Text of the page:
Saleemul Huq, a climate expert from Bangladesh and long-time campaigner for such a fund, said the establishment of the fund “is a great achievement.” He noted after the two-week conference officially concluded that this was “the first COP” in this “new era when we can say that we are facing loss and damage because of climate change.”
A thorny topic
Loss and damage was one of the thorniest topics at COP27. The G77—a group of more than 130 developing nations—was determined to make progress on this front and had the issue added to the official COP agenda for the first time.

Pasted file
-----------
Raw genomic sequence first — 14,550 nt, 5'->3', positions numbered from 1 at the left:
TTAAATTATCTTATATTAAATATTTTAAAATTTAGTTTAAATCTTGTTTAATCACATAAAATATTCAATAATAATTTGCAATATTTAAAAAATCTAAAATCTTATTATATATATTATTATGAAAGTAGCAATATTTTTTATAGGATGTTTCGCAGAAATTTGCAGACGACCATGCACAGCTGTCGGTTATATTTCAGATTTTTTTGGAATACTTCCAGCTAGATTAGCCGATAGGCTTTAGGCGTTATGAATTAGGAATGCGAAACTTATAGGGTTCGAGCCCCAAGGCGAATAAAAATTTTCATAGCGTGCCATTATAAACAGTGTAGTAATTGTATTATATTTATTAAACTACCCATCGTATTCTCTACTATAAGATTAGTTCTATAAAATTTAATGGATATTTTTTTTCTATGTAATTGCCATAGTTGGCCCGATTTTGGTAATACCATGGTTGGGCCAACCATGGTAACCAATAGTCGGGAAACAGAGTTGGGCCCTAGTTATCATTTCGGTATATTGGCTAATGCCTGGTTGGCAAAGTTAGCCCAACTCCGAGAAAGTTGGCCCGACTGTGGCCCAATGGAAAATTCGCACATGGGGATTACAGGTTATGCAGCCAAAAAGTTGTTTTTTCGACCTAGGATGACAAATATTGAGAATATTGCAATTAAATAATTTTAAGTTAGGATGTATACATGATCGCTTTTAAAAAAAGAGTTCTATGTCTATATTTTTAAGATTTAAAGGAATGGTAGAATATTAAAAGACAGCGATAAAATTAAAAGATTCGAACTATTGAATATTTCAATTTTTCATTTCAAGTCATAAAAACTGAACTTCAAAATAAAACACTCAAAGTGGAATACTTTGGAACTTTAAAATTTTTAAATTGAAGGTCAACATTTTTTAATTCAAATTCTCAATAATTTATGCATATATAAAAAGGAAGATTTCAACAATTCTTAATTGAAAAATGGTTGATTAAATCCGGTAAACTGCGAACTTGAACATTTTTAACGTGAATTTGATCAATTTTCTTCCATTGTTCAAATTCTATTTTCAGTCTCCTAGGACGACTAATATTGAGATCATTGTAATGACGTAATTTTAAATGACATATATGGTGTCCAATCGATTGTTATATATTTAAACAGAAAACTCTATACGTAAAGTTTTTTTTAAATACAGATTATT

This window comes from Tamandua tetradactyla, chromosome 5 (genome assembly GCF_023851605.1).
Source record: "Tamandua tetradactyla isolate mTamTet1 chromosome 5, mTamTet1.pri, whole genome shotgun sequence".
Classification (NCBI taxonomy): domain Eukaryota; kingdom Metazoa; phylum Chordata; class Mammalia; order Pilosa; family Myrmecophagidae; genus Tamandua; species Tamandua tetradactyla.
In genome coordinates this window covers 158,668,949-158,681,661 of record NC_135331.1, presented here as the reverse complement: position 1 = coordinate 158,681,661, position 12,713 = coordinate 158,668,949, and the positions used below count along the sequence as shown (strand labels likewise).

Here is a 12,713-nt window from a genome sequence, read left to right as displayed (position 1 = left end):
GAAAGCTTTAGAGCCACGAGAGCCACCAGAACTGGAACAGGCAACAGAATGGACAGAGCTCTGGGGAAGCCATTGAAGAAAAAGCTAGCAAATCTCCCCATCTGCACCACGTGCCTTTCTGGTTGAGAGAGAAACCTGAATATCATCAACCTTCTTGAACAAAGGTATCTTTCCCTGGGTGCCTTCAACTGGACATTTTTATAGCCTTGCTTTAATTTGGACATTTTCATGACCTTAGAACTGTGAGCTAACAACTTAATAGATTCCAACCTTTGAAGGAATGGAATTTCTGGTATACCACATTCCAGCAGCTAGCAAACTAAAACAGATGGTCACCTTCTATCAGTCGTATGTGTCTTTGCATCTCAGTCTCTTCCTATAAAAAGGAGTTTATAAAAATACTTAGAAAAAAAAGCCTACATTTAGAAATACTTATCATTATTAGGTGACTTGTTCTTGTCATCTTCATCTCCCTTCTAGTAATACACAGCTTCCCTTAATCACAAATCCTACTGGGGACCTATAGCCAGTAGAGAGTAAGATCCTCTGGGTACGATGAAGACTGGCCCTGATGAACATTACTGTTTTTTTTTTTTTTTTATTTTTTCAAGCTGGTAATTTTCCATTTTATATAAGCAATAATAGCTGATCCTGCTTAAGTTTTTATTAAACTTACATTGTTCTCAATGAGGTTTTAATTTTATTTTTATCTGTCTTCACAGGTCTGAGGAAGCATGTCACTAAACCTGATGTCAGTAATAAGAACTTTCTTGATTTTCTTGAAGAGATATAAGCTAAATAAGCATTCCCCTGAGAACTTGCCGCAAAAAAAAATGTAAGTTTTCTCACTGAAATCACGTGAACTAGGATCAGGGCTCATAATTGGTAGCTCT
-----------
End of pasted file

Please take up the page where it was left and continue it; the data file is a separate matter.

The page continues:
At the climate talks, countries in South Asia—one of the world’s most climate-vulnerable regions—stood united in their demand for the loss and damage fund. With support from its neighbours, Pakistan—the current G77 chair—led the charge in the fight for climate aid to the developing world.
Pakistan’s climate minister, Sherry Rehman, whose country was hit by massive deadly flooding in the summer, said the fund was not “optimal,” but it addressed developing nations’ “basic demand” that major historical polluters such as the United States and the European Union help vulnerable countries pay for the damage caused by climate change.